Cast, Creative Team, and Staff Playlist: Sister Act


In honor of our current production, Sister Act, the show’s cast and artistic team along with the Lyric Stage staff compiled a Spotify playlist of songs that remind us of the show. Here are some of our favorites:

“Fight Song” by Rachel Platten

And all those things I didn’t say

Wrecking balls inside my brain

I will scream them loud tonight

Can you hear my voice this time?

“My character, Sister Mary Robert, is finally able to find her voice with help and encouragement from Deloris. This song represents her point of view toward the end of the show pretty perfectly to me.” – Kira Troilo, Sister Mary Robert

Known as one of Rachel Platten’s most well-known songs, “Fight Song” has an empowering message that is weaved throughout its lyrics. It evokes motivation for those who need to believe in themselves at moments when they don’t want to. In Sister Act, we are introduced to Sister Mary Robert, who comes off timid and quiet until she receives motivation from Deloris at her start of leading the church choir. This song is an embodiment of what Sister Mary Robert needs, and what she hopes to get from her bond with Deloris and her journey in becoming more confident in herself.

“Armor” by Sara Bareilles

To all the dirty looks, the kitty-cat calls

To the ones who try and throw us up against the back walls

Let me tell you something you’ll understand:

Only the little boys tell you they’re a big man

To all my sisters and all our friends

We have to thank them, please

Strength means blessed with an enemy

“The whole song is just so relevant to the story we’re telling (and the first verse’s reference to the Bible is the cherry on top)!” – Kara Chu Nelson, Sister Mary Eleanor, Tina, Others, u/s Sister Mary Martin-Of-Tours

If you are looking for songs that scream female empowerment and solidarity, “Armor” by Sara Bareilles ranks high on that list. “Armor” is the first single off of Sara Bareilles’ sixth studio album Amidst the Chaos, the song starting off with a groovy piano riff on the lower keys, and slowly building up with syncopated percussion to the anthemic chorus. Bareilles wrote “Armor” in response to the #MeToo movement and released in light of the confirmation hearing of Supreme Court Justice Brett Kavanaugh. Especially when faced with the cruelty of Curtis and his entourage, Deloris and the nuns of the convent are the embodiment of the message that “Armor” conveys.

“Sisters Are Doing It For Themselves” by Aretha Franklin and Eurythmics

Sisters are doing it for themselves

Standing on their own two feet

And ringing on their own bells

Sisters are doing it for themselves

With its rapid tempo and groovy instrumentals, it is no surprise that “Sisters Are Doing It For Themselves” is reminiscent of the fun, chaos, and female empowerment that Sister Act exemplifies. A duet between Aretha Franklin and Eurythmics, “Sisters Are Doing It For Themselves” was considered a modern feminist anthem at the time of its release as the song explicitly amplifies how women are not given enough credit for their work in society. With the wordplay on “Sisters” and its message of love and friendship (not to mention the feature of the Charles Williams Gospel Choir singing alongside Aretha), this song is incredibly fitting for Sister Act.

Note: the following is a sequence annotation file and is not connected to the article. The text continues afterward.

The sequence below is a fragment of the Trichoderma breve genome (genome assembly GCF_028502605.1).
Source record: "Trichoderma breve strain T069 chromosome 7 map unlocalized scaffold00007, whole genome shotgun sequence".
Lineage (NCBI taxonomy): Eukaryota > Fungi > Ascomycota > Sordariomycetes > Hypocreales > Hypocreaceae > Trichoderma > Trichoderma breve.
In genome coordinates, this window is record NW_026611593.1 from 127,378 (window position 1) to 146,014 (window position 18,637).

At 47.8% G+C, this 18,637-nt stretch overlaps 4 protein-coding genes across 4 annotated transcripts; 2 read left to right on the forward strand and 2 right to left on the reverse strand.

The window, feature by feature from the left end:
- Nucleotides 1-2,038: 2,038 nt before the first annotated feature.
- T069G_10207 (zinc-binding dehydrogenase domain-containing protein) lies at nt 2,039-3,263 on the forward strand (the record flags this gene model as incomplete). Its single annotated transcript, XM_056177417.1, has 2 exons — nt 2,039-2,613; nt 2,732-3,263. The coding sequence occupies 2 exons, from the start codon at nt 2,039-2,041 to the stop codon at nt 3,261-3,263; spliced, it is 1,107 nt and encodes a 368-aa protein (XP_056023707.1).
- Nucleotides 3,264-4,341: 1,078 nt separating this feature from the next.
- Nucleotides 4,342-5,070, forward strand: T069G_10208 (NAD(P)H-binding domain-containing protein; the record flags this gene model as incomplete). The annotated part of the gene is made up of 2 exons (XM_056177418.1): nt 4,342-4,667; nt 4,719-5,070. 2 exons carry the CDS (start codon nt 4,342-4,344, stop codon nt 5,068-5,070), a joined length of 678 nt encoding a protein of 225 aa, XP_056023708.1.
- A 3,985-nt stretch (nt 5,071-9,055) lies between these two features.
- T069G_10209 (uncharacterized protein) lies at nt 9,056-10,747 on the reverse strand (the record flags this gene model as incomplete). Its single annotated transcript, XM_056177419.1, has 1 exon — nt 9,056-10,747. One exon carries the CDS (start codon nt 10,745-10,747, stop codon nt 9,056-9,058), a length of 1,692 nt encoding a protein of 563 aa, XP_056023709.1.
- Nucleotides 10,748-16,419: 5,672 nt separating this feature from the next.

“I’m Here” by Cynthia Erivo (The Color Purple)

I believe I have inside of me

Everything that I need to live a bountiful life

And all the love alive in me

I’ll stand as tall as the tallest tree

“The beginning of Sister Act sounds similar to the beginning of ‘I’m Here’ and they both mention SISTERS!” – Meghan Rose, Sister Mary Stephen, Dance Captain, u/s Sister Mary Robert, Sister Mary Patrick

“I’m Here” is the 11 o’clock number from The Color Purple, a musical based on the 1982 novel of the same name by Alice Walker. “I’m Here” is sung through the perspective of Celie, who has for so long defined herself by her relationships with other people in her life. “I’m Here” is a groundbreaking moment for Celie, as she begins to build herself up and sees her own worth and place in the world that she can take up without feeling apologetic. “I’m Here” is a very vulnerable and emotional song as Celie realizes who she is and who she can be, similar to how Deloris realizes the power of love and friendship that the sisters at the convent have given her, changing her perspective on life and how she wants to lead it.

“Still I Can’t Be Still” by Idina Menzel

Yet I have been forgiven

By all whom I’ve betrayed and loved

And I have everything I want

Is it ever enough?

Still I can’t be still

“Even difficult and outside of the box people can find and deserve the love of family and friends.” – Carolyn Saxon, Blessed Severity, Michelle, Others, u/s Deloris Van Cartier

“Still I Can’t Be Still” is the fifth track on Idina Menzel’s debut album of the same name. Much of the song is melancholy and somber as Menzel’s voice slowly crescendos at the bridge, serving as an emotional release in response to lyrics about struggling to accept oneself despite the love around her. This song’s message coincides with Deloris’ inner conflict throughout Sister Act as she struggles to accept the love and warmth of the convent’s sisters by focusing on herself and what is ahead for her. As Carolyn Saxon says, those who are hardest on themselves are the most deserving of love and affirmation.